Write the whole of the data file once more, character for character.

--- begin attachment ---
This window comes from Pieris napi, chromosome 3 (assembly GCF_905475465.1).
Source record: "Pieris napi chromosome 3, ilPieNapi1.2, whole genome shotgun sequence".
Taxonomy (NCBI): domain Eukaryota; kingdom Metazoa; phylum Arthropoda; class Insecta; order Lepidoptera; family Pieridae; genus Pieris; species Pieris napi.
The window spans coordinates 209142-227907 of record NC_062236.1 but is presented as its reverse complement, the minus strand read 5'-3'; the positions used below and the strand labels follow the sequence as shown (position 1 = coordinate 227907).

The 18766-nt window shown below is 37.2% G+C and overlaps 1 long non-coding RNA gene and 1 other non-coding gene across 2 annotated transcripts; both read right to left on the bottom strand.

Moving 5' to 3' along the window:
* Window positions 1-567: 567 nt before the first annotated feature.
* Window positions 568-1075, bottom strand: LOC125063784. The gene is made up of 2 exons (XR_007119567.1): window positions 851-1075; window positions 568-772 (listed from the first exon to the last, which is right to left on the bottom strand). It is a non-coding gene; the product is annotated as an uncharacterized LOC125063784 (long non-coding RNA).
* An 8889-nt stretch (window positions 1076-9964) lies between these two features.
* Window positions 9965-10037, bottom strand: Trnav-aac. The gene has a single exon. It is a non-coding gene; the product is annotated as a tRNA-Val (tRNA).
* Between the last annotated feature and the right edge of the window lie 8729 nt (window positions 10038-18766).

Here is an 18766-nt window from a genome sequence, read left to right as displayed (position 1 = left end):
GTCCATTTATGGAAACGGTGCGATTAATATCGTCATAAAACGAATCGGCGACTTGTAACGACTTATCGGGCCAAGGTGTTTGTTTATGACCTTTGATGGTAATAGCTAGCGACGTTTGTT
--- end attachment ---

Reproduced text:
This window comes from Pieris napi, chromosome 3 (assembly GCF_905475465.1).
Source record: "Pieris napi chromosome 3, ilPieNapi1.2, whole genome shotgun sequence".
Taxonomy (NCBI): domain Eukaryota; kingdom Metazoa; phylum Arthropoda; class Insecta; order Lepidoptera; family Pieridae; genus Pieris; species Pieris napi.
The window spans coordinates 209142-227907 of record NC_062236.1 but is presented as its reverse complement, the minus strand read 5'-3'; the positions used below and the strand labels follow the sequence as shown (position 1 = coordinate 227907).

The 18766-nt window shown below is 37.2% G+C and overlaps 1 long non-coding RNA gene and 1 other non-coding gene across 2 annotated transcripts; both read right to left on the bottom strand.

Moving 5' to 3' along the window:
* Window positions 1-567: 567 nt before the first annotated feature.
* Window positions 568-1075, bottom strand: LOC125063784. The gene is made up of 2 exons (XR_007119567.1): window positions 851-1075; window positions 568-772 (listed from the first exon to the last, which is right to left on the bottom strand). It is a non-coding gene; the product is annotated as an uncharacterized LOC125063784 (long non-coding RNA).
* An 8889-nt stretch (window positions 1076-9964) lies between these two features.
* Window positions 9965-10037, bottom strand: Trnav-aac. The gene has a single exon. It is a non-coding gene; the product is annotated as a tRNA-Val (tRNA).
* Between the last annotated feature and the right edge of the window lie 8729 nt (window positions 10038-18766).

Here is an 18766-nt window from a genome sequence, read left to right as displayed (position 1 = left end):
GTCCATTTATGGAAACGGTGCGATTAATATCGTCATAAAACGAATCGGCGACTTGTAACGACTTATCGGGCCAAGGTGTTTGTTTATGACCTTTGATGGTAATAGCTAGCGACGTTTGTT